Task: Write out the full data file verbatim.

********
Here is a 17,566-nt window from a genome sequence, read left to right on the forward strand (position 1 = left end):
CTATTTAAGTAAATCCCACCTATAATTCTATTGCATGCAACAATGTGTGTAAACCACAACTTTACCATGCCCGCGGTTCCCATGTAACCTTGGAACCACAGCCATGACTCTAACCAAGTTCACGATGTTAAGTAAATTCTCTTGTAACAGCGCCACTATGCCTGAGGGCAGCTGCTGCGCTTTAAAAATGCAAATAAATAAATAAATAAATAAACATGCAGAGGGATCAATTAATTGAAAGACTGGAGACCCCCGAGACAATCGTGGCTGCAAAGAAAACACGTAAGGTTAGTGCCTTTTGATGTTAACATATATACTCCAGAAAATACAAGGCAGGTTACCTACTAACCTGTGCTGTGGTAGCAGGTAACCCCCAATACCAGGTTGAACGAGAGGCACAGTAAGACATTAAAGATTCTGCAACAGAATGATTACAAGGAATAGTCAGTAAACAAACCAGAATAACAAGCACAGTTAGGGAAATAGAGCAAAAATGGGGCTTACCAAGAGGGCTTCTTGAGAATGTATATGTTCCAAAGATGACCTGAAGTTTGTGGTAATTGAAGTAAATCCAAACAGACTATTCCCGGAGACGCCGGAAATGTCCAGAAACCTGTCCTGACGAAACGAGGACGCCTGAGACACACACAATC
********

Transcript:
Here is a 17,566-nt window from a genome sequence, read left to right on the forward strand (position 1 = left end):
CTATTTAAGTAAATCCCACCTATAATTCTATTGCATGCAACAATGTGTGTAAACCACAACTTTACCATGCCCGCGGTTCCCATGTAACCTTGGAACCACAGCCATGACTCTAACCAAGTTCACGATGTTAAGTAAATTCTCTTGTAACAGCGCCACTATGCCTGAGGGCAGCTGCTGCGCTTTAAAAATGCAAATAAATAAATAAATAAATAAACATGCAGAGGGATCAATTAATTGAAAGACTGGAGACCCCCGAGACAATCGTGGCTGCAAAGAAAACACGTAAGGTTAGTGCCTTTTGATGTTAACATATATACTCCAGAAAATACAAGGCAGGTTACCTACTAACCTGTGCTGTGGTAGCAGGTAACCCCCAATACCAGGTTGAACGAGAGGCACAGTAAGACATTAAAGATTCTGCAACAGAATGATTACAAGGAATAGTCAGTAAACAAACCAGAATAACAAGCACAGTTAGGGAAATAGAGCAAAAATGGGGCTTACCAAGAGGGCTTCTTGAGAATGTATATGTTCCAAAGATGACCTGAAGTTTGTGGTAATTGAAGTAAATCCAAACAGACTATTCCCGGAGACGCCGGAAATGTCCAGAAACCTGTCCTGACGAAACGAGGACGCCTGAGACACACACAATC